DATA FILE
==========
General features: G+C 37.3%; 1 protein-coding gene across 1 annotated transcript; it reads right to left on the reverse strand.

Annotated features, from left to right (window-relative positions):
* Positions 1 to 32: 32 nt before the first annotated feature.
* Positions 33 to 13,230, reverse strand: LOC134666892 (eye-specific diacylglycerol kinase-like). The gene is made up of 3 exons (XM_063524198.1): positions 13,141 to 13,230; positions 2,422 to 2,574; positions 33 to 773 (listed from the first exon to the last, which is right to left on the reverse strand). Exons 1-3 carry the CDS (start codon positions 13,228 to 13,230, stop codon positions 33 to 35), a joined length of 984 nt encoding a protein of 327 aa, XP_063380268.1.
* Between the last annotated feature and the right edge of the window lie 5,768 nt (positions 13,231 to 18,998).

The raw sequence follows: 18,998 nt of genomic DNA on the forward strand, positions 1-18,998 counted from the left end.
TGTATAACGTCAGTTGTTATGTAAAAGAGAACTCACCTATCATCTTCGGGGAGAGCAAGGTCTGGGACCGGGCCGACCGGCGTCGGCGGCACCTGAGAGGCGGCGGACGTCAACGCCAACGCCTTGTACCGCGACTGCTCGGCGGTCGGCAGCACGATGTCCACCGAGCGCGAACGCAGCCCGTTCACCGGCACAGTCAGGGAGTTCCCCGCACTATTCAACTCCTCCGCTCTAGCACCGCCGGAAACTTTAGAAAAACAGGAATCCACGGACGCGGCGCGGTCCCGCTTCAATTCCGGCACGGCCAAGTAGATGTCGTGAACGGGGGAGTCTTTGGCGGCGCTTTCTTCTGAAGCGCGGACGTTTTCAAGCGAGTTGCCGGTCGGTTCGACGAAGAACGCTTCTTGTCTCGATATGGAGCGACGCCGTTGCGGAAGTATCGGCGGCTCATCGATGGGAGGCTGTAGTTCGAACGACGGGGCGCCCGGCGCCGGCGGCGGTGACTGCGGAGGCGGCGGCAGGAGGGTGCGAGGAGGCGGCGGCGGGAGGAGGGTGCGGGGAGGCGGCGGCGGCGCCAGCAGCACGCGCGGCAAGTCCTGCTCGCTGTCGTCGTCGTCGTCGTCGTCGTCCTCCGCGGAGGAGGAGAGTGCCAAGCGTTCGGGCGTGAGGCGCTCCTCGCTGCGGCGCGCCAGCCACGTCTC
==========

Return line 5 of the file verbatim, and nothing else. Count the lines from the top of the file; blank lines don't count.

* Between the last annotated feature and the right edge of the window lie 5,768 nt (positions 13,231 to 18,998).